The Center for Disease Control and Prevention estimates that more than 6 million Americans have been diagnosed with Attention-Deficit/Hyperactivity Disorder or ADHD for short. Symptoms typically associated with ADHD include inattention, irritability, fidgeting, and difficulty focusing.
Another symptom associated with ADHD is tiredness. In this article, we explore reports of tiredness in child ADHD cases.
Source: Data and Statistics About ADHD
Researchers sent surveys to 82 families. Parents and children were asked to score the child's sleeping habits for a typical week, based on a validated list of questions. Scores were then calculated based on their answers. The higher the score, the more disturbed the sleep.
Source: Parental and Self-report of Sleep in Children With Attention-Deficit/Hyperactivity Disorder
Factors of tiredness
Bedtime resistance, sleep-onset delay, and sleep anxiety were categories used to measure difficulties with falling asleep. Parents of children with ADHD reported higher scores in bedtime resistance and sleep-onset delays than parents of children without ADHD. Children with ADHD also said that it was harder to fall asleep, often wanting to join a family member.
Parents of children with ADHD reported shorter sleep duration and more sleep-waking compared to parent reports of children without ADHD. Children with ADHD reported being more disturbed by darkness and having nightmares.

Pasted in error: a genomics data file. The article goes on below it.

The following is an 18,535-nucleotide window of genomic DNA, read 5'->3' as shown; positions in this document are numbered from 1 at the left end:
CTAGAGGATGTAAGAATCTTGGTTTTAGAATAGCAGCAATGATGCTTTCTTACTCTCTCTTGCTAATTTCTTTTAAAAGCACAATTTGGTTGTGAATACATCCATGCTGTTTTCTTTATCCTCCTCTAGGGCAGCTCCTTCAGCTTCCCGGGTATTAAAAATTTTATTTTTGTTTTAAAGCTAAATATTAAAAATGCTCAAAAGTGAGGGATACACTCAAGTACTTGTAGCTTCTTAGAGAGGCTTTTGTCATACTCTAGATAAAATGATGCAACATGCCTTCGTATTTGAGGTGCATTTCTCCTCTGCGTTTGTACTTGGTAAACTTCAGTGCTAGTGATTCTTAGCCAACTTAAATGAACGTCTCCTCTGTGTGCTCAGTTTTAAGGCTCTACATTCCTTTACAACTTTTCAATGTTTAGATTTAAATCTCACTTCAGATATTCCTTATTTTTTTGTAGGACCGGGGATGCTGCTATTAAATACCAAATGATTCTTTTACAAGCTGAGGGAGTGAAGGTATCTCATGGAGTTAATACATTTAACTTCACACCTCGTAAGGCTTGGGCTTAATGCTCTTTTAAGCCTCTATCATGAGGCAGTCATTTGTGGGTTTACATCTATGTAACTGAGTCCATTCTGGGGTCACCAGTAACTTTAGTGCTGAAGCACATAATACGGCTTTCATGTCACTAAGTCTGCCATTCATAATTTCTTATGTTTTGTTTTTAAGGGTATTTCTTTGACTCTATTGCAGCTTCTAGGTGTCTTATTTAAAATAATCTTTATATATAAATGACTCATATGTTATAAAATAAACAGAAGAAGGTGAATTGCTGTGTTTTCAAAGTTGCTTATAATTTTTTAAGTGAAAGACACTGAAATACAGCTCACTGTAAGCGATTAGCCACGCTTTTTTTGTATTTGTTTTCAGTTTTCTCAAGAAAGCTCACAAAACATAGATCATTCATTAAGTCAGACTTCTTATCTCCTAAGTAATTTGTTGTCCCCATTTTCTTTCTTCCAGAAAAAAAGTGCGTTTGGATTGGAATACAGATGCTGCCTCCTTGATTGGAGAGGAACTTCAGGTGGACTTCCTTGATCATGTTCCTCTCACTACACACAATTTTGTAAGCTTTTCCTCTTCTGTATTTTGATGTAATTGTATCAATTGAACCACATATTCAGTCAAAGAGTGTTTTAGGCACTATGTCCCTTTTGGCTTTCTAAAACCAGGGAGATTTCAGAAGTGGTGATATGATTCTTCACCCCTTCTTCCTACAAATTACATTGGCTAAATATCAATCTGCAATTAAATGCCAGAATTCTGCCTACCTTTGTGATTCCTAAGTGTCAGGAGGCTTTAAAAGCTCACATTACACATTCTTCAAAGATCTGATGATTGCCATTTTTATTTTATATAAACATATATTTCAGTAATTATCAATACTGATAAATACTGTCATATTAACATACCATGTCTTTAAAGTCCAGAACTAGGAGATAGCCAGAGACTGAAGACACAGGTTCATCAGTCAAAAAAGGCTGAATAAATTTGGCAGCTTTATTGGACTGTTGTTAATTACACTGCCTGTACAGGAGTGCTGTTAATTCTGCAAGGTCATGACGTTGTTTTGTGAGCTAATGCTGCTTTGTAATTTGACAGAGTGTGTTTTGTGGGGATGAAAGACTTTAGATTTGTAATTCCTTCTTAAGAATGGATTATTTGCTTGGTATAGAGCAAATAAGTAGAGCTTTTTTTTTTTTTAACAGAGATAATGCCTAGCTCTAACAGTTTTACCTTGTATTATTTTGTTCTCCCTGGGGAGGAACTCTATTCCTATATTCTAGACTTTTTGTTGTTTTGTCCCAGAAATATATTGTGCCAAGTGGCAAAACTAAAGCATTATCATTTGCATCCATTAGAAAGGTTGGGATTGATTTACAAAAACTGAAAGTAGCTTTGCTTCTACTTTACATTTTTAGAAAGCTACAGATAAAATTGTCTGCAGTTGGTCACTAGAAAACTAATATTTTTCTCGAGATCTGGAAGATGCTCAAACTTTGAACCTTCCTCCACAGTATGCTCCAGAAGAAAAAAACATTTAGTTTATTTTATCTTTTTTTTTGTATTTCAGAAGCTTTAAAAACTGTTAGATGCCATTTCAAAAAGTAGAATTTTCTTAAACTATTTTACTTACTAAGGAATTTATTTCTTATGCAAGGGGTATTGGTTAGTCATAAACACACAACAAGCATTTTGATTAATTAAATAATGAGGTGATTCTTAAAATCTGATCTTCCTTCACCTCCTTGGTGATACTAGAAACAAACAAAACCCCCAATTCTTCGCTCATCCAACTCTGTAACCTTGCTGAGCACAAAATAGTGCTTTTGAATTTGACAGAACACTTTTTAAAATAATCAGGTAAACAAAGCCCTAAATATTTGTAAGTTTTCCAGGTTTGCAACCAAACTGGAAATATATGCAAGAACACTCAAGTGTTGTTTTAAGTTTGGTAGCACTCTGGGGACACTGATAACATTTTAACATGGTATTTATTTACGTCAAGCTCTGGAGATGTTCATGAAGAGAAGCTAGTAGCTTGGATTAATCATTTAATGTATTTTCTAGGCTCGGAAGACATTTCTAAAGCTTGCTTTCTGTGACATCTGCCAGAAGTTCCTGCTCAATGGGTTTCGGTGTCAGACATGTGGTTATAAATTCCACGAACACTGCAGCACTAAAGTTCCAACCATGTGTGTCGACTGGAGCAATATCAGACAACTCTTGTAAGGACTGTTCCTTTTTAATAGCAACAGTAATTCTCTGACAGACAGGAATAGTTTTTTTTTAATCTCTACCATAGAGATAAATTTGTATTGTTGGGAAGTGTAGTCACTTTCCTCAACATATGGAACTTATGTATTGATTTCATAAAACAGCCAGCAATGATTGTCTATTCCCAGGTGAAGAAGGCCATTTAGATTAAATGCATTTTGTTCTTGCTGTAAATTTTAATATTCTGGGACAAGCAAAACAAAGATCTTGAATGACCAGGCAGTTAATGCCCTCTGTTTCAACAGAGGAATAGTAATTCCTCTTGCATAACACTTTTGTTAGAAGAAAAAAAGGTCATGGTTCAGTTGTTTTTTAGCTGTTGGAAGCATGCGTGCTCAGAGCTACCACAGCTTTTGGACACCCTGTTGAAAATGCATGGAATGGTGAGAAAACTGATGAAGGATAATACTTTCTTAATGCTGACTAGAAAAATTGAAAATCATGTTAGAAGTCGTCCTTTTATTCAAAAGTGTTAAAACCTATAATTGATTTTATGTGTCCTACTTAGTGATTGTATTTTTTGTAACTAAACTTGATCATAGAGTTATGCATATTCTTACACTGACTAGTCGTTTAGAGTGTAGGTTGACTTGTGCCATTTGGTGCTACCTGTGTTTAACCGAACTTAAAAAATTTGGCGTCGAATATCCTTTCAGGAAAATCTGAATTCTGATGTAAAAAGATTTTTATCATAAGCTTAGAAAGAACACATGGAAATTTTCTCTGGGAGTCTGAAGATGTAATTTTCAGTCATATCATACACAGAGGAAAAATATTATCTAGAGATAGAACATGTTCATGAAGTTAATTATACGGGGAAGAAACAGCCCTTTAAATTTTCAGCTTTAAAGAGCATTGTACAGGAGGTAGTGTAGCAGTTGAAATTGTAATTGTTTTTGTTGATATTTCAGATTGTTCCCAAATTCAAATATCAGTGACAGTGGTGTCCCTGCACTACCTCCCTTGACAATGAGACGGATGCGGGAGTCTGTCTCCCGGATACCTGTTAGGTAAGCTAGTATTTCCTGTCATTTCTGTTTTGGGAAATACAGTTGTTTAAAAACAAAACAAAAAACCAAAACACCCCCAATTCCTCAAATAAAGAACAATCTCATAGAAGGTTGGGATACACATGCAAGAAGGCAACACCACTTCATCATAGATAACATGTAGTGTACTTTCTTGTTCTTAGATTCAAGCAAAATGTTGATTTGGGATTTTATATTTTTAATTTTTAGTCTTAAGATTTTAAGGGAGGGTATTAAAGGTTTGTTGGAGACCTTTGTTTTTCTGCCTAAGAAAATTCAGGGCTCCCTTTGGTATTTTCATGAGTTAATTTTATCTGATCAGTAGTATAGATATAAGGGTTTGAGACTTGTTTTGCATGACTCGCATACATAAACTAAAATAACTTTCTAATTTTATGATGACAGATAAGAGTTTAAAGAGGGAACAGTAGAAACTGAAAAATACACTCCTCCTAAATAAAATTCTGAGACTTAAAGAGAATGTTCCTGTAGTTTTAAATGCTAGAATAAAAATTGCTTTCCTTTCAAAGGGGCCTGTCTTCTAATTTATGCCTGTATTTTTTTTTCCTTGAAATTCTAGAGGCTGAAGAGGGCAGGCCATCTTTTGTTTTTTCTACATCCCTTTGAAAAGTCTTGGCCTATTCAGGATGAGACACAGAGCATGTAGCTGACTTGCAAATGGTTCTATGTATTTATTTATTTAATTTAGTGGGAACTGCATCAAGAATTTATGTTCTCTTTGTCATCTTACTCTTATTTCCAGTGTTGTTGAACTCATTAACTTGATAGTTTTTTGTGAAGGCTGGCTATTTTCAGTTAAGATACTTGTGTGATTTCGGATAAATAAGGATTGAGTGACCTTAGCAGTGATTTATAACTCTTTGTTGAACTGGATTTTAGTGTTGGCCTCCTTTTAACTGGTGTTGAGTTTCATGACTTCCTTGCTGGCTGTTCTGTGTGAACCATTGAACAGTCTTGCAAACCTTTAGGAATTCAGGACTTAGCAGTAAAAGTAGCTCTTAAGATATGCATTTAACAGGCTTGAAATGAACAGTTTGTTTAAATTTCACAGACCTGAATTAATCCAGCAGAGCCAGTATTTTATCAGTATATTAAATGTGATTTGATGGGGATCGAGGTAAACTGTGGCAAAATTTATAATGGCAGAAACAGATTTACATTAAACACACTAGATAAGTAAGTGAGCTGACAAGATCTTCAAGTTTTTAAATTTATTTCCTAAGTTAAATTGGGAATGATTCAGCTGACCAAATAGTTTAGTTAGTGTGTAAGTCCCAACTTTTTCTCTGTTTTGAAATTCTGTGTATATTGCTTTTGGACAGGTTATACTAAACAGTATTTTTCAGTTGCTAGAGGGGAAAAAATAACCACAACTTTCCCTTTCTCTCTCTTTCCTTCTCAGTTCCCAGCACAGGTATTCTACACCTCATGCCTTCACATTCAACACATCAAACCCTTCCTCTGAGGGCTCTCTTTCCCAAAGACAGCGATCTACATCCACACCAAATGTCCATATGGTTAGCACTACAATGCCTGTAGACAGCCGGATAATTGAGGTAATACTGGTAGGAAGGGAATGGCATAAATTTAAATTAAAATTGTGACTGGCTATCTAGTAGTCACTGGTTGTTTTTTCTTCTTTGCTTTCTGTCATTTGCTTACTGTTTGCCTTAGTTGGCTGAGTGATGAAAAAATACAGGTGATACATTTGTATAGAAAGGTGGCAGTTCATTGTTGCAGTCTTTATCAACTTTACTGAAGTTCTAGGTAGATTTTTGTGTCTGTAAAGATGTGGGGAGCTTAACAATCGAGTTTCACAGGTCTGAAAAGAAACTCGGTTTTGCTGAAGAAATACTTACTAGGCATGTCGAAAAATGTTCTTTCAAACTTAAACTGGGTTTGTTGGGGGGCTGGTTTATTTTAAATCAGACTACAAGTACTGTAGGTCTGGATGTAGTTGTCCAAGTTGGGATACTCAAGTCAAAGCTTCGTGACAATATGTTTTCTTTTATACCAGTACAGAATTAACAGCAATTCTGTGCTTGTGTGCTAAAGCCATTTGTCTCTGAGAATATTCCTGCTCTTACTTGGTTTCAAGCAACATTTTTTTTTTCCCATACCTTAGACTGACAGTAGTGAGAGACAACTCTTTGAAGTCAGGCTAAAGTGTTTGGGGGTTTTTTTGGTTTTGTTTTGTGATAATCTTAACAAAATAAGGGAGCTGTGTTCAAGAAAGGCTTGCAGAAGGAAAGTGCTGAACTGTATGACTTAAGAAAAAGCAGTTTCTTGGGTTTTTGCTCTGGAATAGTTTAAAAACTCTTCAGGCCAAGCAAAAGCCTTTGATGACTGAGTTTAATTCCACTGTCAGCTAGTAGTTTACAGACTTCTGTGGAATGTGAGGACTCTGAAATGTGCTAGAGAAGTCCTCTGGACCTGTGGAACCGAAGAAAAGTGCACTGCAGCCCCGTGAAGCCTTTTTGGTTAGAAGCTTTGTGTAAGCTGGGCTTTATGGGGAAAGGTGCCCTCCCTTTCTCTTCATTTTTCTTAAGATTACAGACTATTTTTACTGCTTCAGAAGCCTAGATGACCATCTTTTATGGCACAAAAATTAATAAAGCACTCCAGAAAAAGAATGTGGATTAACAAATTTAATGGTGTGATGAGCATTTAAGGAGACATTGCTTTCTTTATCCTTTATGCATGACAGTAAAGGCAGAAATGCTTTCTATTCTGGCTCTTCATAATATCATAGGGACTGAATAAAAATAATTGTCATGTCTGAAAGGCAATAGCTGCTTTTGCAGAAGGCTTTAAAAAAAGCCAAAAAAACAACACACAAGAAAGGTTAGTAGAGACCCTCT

There was a greater variation of sleep duration in children with ADHD, suggesting that children without ADHD may have a more consistent sleep schedule.
Parents were asked a variety of questions to measure daytime tiredness. For example, parents reported if their child is likely to fall asleep while watching television or in the car.
Parents reported that children with ADHD experienced daytime tiredness to a greater extent than children without ADHD. However, this data is missing the input of teachers and other caregivers who may also hold insights into the child's energy levels throughout the day.
This study used a wide range of measures to quantify tiredness in children with ADHD. They found significant differences between bedtime, night time, and day time sleep habits between children with and without ADHD.
Children with ADHD in this study were all unmedicated, including any sleeping aids. The addition of an over-the-counter or prescription sleeping aid may narrow the difference seen between children with and without the disorder.
We do not see a deep dive into the child's daily activity load or experience of important life events. All this to say, there are a lot of factors that can influence sleep. There may be a link between ADHD and tiredness, but that does fully explain the relationship.